- New Zealand: Grade 1, Easy scramble. Use of rope generally only for glacier travel.
- Alaska Grade: Grade 2 Either a moderate fifth-class one-day climb, or a straightforward multiday nontechnical climb
Mt Damavand shape is conic like many other volcanos, it looks like Fujiyama in Japan, but much greater, with the altitude 5671 meters and a crater diameter approx 200 to 400m across and 30m deep, the crater has a permanent glacier which melts in hot summers and forms a small pool with little water. There is no shelter or refuge at the top, in case you want to challenge 7000 m or higher altitude you can make you own tent for acclimatization somewhere safe and away from sulfuric gases in or around the crater.
The summit is made of lots of yellow sulfurous rocks and pumice stones, usually covered by ice and snow. This stratovolcano has some sign of volcanic activity at the top, a big vent was formed in 2007 just below the crater with high fumarolic activity, through which hot sulphurous gases emerge, releasing a significant amount of smoke and hot sulphuric gases.
Mt Damavand Glaciers
There are some major glaciers on Mt Damavand, these huge mass accumulation of snow and ice are formed during ages and are the main source of water for Talkh Roud River and the Lar Dam Lake, one of the main reservoir of fresh water for capital city of Tehran. These glaciers are mostly located on east and north face. It appears that some of these glaciers cannot qualify as a true permanent glacier because they may disappears during a very hot and dry summer.
The most important glaciers are:
East and North East Face Glaciers:
- In the enormous Yakhar Valley in the east side of this volcano there is large glacier called Yakhar which is the most well-known and the biggest glacier of the mountain, it starts from about 3500 meters high to just below the summit, it has was climbed many times in summer but not in the winter. This glacier is the main source for Talkhrood River, ending in Caspian Sea.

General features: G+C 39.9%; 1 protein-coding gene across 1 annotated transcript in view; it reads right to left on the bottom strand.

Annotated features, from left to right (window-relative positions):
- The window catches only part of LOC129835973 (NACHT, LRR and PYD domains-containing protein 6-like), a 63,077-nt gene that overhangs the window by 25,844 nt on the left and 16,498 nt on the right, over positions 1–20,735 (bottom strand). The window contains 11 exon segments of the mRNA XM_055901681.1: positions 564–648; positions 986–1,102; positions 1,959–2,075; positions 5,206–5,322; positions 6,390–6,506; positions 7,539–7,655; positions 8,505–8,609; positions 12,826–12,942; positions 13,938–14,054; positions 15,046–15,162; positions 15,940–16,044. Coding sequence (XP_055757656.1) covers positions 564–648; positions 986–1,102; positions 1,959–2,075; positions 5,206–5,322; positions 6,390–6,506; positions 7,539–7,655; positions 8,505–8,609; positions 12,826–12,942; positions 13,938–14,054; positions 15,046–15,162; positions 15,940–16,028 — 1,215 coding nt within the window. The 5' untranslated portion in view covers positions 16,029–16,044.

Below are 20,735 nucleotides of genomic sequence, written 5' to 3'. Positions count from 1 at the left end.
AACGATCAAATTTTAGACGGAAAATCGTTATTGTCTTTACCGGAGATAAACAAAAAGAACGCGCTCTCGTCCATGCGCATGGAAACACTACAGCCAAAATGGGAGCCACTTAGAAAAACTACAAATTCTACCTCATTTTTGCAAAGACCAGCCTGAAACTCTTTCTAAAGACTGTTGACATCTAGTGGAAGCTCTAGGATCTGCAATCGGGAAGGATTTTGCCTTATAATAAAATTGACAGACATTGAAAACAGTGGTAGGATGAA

- Chalchal Glacier and Arosakha, are other significant glaciers located on these sides.
North Face Glaciers
- Two large glaciers are located on the north face, called Dobi Sel and Sioleh, the north route ridge passes between these two glaciers, which makes this route colder compared to the other routes.
South Face Glacier
- There is a small glacier on the south face in Kafar Valley (Kafar Dareh), called South Glacier or Kafar Dareh Glacier. It’s situated between south route ridge and Mollakhoron Ridge, it passes by Damavand Icefall.
West Face Glaciers
- There are some small and none important glaciers on the west side which do not have particular names.
- There is a small glacier on the volcano crater, called summit glacier, mostly frozen, but in a hot summer you may see a little water in the crater.
Just near the summit and under the crater, at the junction where south and east climbing routes join together, a big new vent was formed in 2007, which is still exhaling a great amount of smoke and hot sulfuric gases and steam with pestiferous smell, this makes some problem for climbing. Without adequate equipment such as oxygen mask, it is quite dangerous to go close to this vent, because if the wind changes its direction, you could get caught in the sulfuric poison gas.